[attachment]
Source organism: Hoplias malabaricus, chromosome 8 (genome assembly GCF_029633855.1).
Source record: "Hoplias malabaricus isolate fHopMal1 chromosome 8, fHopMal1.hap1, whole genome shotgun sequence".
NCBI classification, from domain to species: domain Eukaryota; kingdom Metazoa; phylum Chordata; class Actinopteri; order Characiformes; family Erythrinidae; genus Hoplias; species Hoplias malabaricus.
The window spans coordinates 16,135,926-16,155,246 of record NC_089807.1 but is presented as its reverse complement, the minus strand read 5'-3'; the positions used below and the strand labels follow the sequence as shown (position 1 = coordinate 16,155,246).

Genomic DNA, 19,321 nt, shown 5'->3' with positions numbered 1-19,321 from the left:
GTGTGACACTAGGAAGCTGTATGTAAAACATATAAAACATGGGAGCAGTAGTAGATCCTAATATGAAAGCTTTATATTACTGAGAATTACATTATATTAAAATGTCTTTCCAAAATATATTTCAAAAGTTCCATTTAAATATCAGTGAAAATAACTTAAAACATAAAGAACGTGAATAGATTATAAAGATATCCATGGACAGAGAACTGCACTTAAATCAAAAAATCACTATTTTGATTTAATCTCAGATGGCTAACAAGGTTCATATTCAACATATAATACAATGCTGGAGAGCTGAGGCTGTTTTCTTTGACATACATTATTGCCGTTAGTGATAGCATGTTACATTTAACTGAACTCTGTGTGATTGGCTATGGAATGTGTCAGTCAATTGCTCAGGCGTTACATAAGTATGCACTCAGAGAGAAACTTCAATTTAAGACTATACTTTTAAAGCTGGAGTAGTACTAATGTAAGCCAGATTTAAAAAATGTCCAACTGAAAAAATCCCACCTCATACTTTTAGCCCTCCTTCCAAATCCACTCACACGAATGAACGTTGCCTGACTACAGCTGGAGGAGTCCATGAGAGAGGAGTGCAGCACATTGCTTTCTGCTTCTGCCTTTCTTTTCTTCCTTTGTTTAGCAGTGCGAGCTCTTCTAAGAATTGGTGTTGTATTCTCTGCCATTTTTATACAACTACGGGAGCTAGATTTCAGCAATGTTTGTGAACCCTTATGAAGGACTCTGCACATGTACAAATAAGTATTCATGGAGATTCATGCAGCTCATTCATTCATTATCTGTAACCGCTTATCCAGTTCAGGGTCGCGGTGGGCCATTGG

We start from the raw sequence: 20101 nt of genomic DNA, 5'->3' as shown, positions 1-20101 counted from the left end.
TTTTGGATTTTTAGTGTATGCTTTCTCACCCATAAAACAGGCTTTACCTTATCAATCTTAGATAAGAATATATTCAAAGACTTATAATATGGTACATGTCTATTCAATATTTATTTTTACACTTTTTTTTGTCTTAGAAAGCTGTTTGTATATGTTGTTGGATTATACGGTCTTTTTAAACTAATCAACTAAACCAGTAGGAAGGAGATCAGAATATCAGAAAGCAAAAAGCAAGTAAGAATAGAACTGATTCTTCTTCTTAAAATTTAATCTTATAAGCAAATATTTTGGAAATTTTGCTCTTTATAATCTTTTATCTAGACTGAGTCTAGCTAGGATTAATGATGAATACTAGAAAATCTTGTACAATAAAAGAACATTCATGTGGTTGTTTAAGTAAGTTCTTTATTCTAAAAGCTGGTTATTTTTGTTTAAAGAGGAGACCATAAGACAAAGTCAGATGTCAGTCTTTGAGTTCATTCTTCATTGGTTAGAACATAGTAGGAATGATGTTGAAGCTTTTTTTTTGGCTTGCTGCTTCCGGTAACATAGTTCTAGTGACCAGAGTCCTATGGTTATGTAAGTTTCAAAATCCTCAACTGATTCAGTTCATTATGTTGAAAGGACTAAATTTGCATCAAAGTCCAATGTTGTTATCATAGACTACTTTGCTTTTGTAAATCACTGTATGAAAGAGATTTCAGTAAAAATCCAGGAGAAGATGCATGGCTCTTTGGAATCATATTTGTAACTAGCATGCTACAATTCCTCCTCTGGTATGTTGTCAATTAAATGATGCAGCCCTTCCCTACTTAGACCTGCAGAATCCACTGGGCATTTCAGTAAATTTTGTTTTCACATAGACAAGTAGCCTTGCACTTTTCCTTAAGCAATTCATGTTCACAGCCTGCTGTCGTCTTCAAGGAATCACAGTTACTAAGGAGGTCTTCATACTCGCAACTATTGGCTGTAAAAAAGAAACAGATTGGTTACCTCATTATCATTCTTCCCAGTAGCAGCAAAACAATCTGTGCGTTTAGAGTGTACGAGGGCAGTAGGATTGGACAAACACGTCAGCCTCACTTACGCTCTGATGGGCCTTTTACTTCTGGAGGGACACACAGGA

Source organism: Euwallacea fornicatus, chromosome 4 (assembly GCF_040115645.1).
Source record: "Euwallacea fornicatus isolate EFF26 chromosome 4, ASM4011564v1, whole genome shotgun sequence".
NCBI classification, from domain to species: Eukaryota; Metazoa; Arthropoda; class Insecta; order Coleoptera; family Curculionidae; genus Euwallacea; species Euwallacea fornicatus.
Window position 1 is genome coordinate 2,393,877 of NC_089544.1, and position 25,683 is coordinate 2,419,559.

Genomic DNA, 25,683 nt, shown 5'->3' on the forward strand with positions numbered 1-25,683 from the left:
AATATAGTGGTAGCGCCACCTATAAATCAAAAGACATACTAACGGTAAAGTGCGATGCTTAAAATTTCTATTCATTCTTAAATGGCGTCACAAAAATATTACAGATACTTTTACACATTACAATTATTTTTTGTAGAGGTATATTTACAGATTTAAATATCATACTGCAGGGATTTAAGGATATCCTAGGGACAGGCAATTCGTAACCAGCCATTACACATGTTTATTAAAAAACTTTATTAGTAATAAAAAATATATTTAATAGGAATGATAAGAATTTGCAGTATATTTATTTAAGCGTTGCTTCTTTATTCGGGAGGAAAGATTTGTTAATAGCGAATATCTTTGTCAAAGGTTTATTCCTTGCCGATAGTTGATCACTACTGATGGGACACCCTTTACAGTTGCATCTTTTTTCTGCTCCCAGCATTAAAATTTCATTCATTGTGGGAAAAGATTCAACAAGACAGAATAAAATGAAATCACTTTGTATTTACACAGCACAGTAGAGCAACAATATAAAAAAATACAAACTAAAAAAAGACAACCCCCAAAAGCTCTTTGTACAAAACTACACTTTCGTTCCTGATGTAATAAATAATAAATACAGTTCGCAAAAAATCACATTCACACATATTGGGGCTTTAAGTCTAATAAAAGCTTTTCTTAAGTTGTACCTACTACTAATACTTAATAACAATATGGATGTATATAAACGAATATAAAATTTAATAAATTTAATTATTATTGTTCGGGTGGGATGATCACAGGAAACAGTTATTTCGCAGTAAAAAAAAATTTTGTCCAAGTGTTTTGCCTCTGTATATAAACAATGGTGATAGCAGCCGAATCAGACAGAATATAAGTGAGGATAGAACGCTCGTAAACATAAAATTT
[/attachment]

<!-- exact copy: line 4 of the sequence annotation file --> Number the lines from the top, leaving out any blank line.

The window spans coordinates 16,135,926-16,155,246 of record NC_089807.1 but is presented as its reverse complement, the minus strand read 5'-3'; the positions used below and the strand labels follow the sequence as shown (position 1 = coordinate 16,155,246).